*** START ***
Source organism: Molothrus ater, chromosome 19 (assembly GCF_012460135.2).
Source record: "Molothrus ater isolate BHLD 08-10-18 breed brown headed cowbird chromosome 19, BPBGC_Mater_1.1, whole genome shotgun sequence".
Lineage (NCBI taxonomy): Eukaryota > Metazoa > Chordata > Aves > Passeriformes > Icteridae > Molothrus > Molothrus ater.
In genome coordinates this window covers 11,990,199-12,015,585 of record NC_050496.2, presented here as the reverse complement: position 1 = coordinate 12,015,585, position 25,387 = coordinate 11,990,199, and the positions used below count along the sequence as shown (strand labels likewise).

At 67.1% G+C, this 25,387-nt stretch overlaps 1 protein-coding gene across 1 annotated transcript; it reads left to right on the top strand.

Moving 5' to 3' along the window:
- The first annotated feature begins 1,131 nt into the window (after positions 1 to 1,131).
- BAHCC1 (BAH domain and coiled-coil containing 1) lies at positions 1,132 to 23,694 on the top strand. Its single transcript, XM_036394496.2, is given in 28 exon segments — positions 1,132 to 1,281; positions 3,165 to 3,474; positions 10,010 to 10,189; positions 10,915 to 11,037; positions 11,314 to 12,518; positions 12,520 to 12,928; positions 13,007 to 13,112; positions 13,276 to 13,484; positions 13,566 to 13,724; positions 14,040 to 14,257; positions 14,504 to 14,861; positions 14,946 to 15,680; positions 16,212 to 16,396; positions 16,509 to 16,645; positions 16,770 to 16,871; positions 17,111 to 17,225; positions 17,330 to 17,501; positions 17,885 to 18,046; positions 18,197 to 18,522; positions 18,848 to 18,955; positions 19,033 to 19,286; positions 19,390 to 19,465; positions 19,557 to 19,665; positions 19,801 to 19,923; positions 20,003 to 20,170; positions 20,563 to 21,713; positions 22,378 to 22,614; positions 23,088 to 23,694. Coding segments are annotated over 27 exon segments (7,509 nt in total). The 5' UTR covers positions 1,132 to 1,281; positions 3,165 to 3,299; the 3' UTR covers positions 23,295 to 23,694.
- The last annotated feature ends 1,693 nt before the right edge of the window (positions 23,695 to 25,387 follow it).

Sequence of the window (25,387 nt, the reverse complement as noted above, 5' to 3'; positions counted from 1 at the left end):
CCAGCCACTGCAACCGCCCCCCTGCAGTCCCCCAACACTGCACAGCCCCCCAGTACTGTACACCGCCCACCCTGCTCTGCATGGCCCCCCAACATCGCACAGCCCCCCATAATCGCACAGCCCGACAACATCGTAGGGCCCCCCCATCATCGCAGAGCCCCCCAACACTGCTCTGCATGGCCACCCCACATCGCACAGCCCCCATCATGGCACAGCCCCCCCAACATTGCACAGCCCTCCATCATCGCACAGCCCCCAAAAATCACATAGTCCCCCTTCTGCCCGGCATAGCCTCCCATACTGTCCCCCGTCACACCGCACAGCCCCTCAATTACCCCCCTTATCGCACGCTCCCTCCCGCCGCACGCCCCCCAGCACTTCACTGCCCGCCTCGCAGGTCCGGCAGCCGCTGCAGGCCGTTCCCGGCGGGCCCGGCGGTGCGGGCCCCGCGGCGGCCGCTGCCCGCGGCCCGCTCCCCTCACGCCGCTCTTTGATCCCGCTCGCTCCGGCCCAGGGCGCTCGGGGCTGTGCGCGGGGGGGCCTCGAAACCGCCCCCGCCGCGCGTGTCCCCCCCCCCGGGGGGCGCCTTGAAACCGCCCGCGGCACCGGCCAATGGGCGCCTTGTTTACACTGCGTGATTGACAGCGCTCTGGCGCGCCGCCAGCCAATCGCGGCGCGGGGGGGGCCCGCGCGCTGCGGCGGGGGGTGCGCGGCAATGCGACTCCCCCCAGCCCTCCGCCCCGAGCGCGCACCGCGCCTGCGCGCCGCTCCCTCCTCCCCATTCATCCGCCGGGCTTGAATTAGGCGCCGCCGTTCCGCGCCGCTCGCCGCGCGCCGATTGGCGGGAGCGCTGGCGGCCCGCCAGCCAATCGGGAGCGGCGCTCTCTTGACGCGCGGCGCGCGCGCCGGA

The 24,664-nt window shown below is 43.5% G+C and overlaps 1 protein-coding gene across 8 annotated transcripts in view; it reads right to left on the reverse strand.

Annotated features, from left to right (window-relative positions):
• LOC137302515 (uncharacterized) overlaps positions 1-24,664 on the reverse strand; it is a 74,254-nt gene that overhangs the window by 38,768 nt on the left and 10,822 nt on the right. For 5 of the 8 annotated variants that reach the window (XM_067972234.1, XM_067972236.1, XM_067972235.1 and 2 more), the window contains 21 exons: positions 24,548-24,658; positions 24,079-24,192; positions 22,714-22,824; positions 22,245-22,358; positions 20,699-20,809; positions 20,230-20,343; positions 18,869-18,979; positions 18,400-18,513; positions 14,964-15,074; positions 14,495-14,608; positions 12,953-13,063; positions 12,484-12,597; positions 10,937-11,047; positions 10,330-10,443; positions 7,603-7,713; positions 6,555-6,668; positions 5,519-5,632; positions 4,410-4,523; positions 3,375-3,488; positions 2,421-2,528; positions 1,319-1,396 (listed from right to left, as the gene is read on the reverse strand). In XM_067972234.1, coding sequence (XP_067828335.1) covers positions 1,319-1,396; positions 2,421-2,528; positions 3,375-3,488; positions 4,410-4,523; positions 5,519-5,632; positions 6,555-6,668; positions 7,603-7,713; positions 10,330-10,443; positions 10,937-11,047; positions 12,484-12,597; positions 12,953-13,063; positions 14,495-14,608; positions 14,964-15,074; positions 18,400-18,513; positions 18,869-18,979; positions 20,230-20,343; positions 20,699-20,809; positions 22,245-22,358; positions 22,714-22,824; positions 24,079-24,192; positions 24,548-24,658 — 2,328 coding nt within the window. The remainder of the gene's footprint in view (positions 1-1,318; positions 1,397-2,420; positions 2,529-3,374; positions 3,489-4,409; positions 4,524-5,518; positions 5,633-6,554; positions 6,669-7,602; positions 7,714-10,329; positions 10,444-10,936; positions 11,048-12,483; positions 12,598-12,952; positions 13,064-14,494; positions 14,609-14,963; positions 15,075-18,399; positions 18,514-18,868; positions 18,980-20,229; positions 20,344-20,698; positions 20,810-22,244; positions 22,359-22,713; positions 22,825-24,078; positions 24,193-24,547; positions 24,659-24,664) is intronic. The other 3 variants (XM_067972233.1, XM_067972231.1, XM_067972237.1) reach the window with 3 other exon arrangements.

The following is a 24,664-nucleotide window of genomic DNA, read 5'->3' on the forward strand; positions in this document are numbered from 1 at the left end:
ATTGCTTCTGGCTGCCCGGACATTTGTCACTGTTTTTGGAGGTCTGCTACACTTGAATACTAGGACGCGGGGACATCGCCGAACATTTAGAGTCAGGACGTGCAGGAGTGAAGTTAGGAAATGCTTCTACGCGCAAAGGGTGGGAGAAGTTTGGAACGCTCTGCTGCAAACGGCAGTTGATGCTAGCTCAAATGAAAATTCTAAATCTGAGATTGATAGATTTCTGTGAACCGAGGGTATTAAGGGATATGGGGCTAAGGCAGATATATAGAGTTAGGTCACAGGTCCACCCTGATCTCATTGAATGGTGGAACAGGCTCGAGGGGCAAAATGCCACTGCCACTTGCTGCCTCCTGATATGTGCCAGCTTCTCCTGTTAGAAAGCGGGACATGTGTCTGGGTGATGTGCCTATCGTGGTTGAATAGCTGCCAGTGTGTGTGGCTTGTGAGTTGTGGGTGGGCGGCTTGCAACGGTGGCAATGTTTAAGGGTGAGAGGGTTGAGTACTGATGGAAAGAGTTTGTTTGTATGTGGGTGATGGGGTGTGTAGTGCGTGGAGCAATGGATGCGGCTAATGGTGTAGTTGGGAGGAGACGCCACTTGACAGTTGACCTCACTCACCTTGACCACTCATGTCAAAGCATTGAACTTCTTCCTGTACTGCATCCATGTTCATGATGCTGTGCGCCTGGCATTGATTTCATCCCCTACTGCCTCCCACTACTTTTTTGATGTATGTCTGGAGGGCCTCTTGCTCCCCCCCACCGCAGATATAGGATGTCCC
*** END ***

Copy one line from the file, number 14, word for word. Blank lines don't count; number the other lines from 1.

• LOC137302515 (uncharacterized) overlaps positions 1-24,664 on the reverse strand; it is a 74,254-nt gene that overhangs the window by 38,768 nt on the left and 10,822 nt on the right. For 5 of the 8 annotated variants that reach the window (XM_067972234.1, XM_067972236.1, XM_067972235.1 and 2 more), the window contains 21 exons: positions 24,548-24,658; positions 24,079-24,192; positions 22,714-22,824; positions 22,245-22,358; positions 20,699-20,809; positions 20,230-20,343; positions 18,869-18,979; positions 18,400-18,513; positions 14,964-15,074; positions 14,495-14,608; positions 12,953-13,063; positions 12,484-12,597; positions 10,937-11,047; positions 10,330-10,443; positions 7,603-7,713; positions 6,555-6,668; positions 5,519-5,632; positions 4,410-4,523; positions 3,375-3,488; positions 2,421-2,528; positions 1,319-1,396 (listed from right to left, as the gene is read on the reverse strand). In XM_067972234.1, coding sequence (XP_067828335.1) covers positions 1,319-1,396; positions 2,421-2,528; positions 3,375-3,488; positions 4,410-4,523; positions 5,519-5,632; positions 6,555-6,668; positions 7,603-7,713; positions 10,330-10,443; positions 10,937-11,047; positions 12,484-12,597; positions 12,953-13,063; positions 14,495-14,608; positions 14,964-15,074; positions 18,400-18,513; positions 18,869-18,979; positions 20,230-20,343; positions 20,699-20,809; positions 22,245-22,358; positions 22,714-22,824; positions 24,079-24,192; positions 24,548-24,658 — 2,328 coding nt within the window. The remainder of the gene's footprint in view (positions 1-1,318; positions 1,397-2,420; positions 2,529-3,374; positions 3,489-4,409; positions 4,524-5,518; positions 5,633-6,554; positions 6,669-7,602; positions 7,714-10,329; positions 10,444-10,936; positions 11,048-12,483; positions 12,598-12,952; positions 13,064-14,494; positions 14,609-14,963; positions 15,075-18,399; positions 18,514-18,868; positions 18,980-20,229; positions 20,344-20,698; positions 20,810-22,244; positions 22,359-22,713; positions 22,825-24,078; positions 24,193-24,547; positions 24,659-24,664) is intronic. The other 3 variants (XM_067972233.1, XM_067972231.1, XM_067972237.1) reach the window with 3 other exon arrangements.